There’s nothing wrong with wanting the casual flirty kind of relationship, btw, and that’s certainly more workable than something involving plane tickets (though there’s nothing wrong with wanting and deciding to have a dating-type-relationship either, or something in between). But self-serving “concern” for why things aren’t going to work out with his current crush and quizzing all your friends and friendly neighborhood advice columnists for what we all think is “really” going on will have to stop in both cases.

I think you want guarantees, and secretly you think that it should be on the boy to put the weird “I want to” stuff out there. No. And…no. It’s 2011. Use your words. Your wants matter.  If he’s a shy woodland creature who retreats at the sign of a woman openly showing interest or even bringing up the question, he’s not ready for your jelly.

20 comments
  1. Rei said:

    Out of curiosity, what exactly is it like on Donkey Kong?

  2. Stephanie said:

    Another thing for LW to consider in re: it’s 2011: you don’t have to apologize for meeting someone online. It happens a lot. People online are also people in real life.

    signed,

    I married the dude I met online

    • Nomie said:

      I have… multiple friends who met and got together with people they met online! And probably three-quarters of my best friends are people I met through the nerdiest of online venues (roleplaying games, fan forums, and fanfic). This is only an issue when I want to give them hugs or share the awesome pie I have and they are a six-hour plane ride away.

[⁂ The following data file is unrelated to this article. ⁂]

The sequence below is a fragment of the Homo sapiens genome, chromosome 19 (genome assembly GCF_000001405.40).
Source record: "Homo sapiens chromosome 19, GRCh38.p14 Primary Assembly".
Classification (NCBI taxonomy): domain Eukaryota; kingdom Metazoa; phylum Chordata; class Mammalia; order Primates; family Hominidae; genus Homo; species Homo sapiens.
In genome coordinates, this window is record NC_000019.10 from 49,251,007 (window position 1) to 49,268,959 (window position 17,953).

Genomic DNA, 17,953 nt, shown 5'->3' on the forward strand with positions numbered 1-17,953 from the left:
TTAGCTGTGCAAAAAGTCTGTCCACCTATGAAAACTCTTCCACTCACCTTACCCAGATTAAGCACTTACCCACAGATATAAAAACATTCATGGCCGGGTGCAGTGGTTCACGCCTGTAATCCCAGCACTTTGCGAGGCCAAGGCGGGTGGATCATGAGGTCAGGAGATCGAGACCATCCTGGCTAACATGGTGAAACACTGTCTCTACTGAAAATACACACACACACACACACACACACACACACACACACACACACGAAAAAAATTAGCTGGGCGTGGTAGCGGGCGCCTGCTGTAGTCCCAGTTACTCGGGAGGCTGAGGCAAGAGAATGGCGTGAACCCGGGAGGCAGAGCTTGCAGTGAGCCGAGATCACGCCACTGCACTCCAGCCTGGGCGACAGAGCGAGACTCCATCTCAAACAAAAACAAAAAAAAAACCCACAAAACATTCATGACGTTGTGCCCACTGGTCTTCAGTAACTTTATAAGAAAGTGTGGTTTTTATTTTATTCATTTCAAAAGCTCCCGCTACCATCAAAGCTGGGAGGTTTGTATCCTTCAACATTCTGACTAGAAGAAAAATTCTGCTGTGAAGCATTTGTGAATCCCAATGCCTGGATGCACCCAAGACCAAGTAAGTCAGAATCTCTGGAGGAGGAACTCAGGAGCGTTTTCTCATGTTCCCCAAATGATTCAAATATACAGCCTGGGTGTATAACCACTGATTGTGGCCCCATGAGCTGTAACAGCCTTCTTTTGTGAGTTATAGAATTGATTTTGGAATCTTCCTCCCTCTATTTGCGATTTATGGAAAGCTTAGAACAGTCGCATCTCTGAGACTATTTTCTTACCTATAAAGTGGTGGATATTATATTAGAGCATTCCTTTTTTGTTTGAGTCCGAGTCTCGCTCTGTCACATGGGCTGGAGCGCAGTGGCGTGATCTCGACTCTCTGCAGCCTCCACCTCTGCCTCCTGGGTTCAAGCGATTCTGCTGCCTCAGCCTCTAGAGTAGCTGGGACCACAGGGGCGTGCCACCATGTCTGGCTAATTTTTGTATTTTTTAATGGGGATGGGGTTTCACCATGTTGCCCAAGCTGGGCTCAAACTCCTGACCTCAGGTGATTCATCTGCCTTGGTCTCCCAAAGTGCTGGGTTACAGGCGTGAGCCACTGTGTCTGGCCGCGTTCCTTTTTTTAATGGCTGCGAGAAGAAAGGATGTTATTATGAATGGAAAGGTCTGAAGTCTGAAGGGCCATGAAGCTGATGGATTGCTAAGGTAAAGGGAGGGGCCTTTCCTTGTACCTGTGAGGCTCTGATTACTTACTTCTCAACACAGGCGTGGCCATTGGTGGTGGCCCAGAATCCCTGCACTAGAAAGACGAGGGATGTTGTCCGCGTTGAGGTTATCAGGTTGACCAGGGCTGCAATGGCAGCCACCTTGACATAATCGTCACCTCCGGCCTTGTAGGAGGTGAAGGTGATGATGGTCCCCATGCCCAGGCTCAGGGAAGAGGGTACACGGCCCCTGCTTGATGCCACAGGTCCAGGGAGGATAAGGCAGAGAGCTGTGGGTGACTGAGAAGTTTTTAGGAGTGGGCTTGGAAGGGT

• JenniferP said:

        Look how we’re all meeting each other online…RIGHT NOW.

        There isn’t a regular commenter that I would not want to have a beer with someday.

        • JenniferP said:

          In a well-lit public place.

          • JaneDoh said:

            Next week sometime?

          • Mmmm, beer.

          • xenu01 said:

            *STARE* Hi. *STARE*

          • JenniferP said:

            A VERY public, VERY well-lit place for you. 😉

        • Nomie said:

          Hey, if your captainly rounds ever bring you to the fine city of Boston, there are many fine pubs and bars here!

          • Ruthi said:

            Ditto!

    • I was thinking the same thing. My current girlfriend and I met online and we’ve been together almost a year. Contrary to what Buffy teaches us, they don’t always turn out to be demons living in the Internet. Only sometimes.

    • Agreed. I met my girlfriend online and we’ve been together over a year.

      I don’t want to call the fear of predators and such “paranoia” because there really are predators, but there are reasonable precautions you can take (meeting in public, etc.) that bring the danger level down to the same level as meeting people offline. Your college classmate could also be a predator, after all, for all you know. (Probably not. Just saying, interacting with humans always involves an element of risk. That’s not going to go away.)

  3. Esti said:

    I think you’ve got to ask yourself what your end game is here. Do you really want to date this guy long distance? If so, then you need to follow the Captain’s advice and tell him that. But if you just want to keep flirting without trying to transition that into a relationship (because of the distance, or because you’d rather not risk the friendship, or for whatever reason), then I’ve got to strongly discourage you from trying to have a Serious Talk in which you try to get him to admit that although you’re not going to date he does in fact Like You.